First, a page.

Accessibility links

Housing Rights Report Targets Russia, US and Sudan

The Geneva-based Centre on Housing Rights and Evictions says Sudan, Russia, and the United States are the biggest housing rights violators in 2004. Lisa Schlein reports from Geneva.

Centre on Housing Rights and Evictions Executive Director Scott Leckie targets the United States, Sudan, and Russia this year as three countries who have large numbers of homeless people or people living in inadequate housing.

The Centre on Housing Rights and Evictions is an international human-rights organization founded 10 years ago to gather information on the condition of homelessness and displaced persons. They consult with the Economic and Social Council of the U.N. to uphold the 1948 U.N. Universal Declaration on Human Rights, which states that all people have the right to a standard of living adequate for health and well-being, including housing.

Every year, the group selects three countries to highlight different housing rights issues around the world.

In Sudan, Mr. Leckie says the Janjaweed's campaign of ethnic cleansing against black Africans has displaced one-point-six-million people from their homes.

"One point we are trying to make with Sudan is simply that all of the people who are suffering ethnic cleansing are basically first assaulted through the process of forced eviction," he said. "So, it is actually through a process of violating peoples' housing and human rights that the ethnic cleansing process can begin."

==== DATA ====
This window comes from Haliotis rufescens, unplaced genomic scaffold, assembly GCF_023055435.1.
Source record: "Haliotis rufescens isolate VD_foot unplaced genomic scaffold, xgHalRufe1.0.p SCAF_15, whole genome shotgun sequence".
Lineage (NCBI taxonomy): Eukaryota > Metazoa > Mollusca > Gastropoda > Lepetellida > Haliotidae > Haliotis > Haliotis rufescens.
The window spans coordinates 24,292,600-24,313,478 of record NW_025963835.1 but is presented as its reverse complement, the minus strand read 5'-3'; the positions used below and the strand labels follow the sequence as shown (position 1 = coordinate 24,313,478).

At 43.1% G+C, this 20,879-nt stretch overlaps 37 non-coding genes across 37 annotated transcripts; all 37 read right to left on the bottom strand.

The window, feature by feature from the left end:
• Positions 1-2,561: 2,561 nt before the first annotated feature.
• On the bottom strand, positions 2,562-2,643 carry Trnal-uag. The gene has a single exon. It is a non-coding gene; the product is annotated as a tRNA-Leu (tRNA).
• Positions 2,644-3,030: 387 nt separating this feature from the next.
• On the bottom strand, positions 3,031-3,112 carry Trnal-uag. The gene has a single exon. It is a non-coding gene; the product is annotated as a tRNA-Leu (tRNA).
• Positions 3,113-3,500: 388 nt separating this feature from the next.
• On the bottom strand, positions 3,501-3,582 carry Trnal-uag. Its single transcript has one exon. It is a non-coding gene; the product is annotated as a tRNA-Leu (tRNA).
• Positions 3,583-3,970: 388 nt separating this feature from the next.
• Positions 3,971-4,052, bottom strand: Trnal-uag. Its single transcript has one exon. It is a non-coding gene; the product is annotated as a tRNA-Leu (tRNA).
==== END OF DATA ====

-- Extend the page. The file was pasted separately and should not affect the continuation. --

He points out that nearly two million people were displaced by the war in southern Sudan. After decades of war, he says, these people still are living in camps or in temporary shelters in and around the capital, Khartoum.

Mr. Leckie says Russia has forced 100,000 Chechens living in camps in the neighboring state of Ingushetia to return to the homes they fled in Chechnya. He says the capital city of Grozny, to which they have been sent back to, is largely in ruins and most of the returnees have no adequate housing and no basic services.

Even though federal, state and local governments in the United States fund programs to provide housing and shelter, Mr. Leckie says that according to the U.S. Conference of Mayors more than 3.5 million people in the United States are homeless.

In addition, he says a U.S. National Coalition for the Homeless survey has found that in nearly 50 U.S. states, homeless people are arrested for such offenses as sleeping on the street.

But Mr. Leckie points out that the overall picture of homelessness in the United States is positive. Most people are adequately housed and home-owners have seen the value of their homes increase enormously over the years. But he says, the federal government needs to look closer at the millions living on city streets or in homeless shelters.